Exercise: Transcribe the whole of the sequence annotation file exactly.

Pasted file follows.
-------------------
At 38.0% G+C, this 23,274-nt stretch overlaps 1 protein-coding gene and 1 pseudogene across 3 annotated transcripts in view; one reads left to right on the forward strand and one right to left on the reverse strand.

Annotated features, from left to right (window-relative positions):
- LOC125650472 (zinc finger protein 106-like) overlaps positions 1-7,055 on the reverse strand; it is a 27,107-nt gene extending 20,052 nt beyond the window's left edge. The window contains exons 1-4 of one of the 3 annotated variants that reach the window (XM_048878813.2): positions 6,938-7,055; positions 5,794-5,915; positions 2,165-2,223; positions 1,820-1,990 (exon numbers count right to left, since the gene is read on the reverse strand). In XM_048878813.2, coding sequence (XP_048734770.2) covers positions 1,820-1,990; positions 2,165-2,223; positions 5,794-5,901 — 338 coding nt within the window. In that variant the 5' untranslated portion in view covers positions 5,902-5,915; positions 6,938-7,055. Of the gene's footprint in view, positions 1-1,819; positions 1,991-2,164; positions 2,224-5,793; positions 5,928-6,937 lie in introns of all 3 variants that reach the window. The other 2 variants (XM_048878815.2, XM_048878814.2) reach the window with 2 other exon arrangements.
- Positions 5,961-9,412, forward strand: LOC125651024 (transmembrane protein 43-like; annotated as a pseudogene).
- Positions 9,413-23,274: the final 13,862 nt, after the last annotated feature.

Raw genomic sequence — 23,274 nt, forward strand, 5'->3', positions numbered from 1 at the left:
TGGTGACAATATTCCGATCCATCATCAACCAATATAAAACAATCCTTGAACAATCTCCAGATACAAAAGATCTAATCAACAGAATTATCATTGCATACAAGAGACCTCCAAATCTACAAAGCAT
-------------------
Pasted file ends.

At 38.0% G+C, this 23,274-nt stretch overlaps 1 protein-coding gene and 1 pseudogene across 3 annotated transcripts in view; one reads left to right on the forward strand and one right to left on the reverse strand.

Annotated features, from left to right (window-relative positions):
- LOC125650472 (zinc finger protein 106-like) overlaps positions 1-7,055 on the reverse strand; it is a 27,107-nt gene extending 20,052 nt beyond the window's left edge. The window contains exons 1-4 of one of the 3 annotated variants that reach the window (XM_048878813.2): positions 6,938-7,055; positions 5,794-5,915; positions 2,165-2,223; positions 1,820-1,990 (exon numbers count right to left, since the gene is read on the reverse strand). In XM_048878813.2, coding sequence (XP_048734770.2) covers positions 1,820-1,990; positions 2,165-2,223; positions 5,794-5,901 — 338 coding nt within the window. In that variant the 5' untranslated portion in view covers positions 5,902-5,915; positions 6,938-7,055. Of the gene's footprint in view, positions 1-1,819; positions 1,991-2,164; positions 2,224-5,793; positions 5,928-6,937 lie in introns of all 3 variants that reach the window. The other 2 variants (XM_048878815.2, XM_048878814.2) reach the window with 2 other exon arrangements.
- Positions 5,961-9,412, forward strand: LOC125651024 (transmembrane protein 43-like; annotated as a pseudogene).
- Positions 9,413-23,274: the final 13,862 nt, after the last annotated feature.

Raw genomic sequence — 23,274 nt, forward strand, 5'->3', positions numbered from 1 at the left:
TGGTGACAATATTCCGATCCATCATCAACCAATATAAAACAATCCTTGAACAATCTCCAGATACAAAAGATCTAATCAACAGAATTATCATTGCATACAAGAGACCTCCAAATCTACAAAGCAT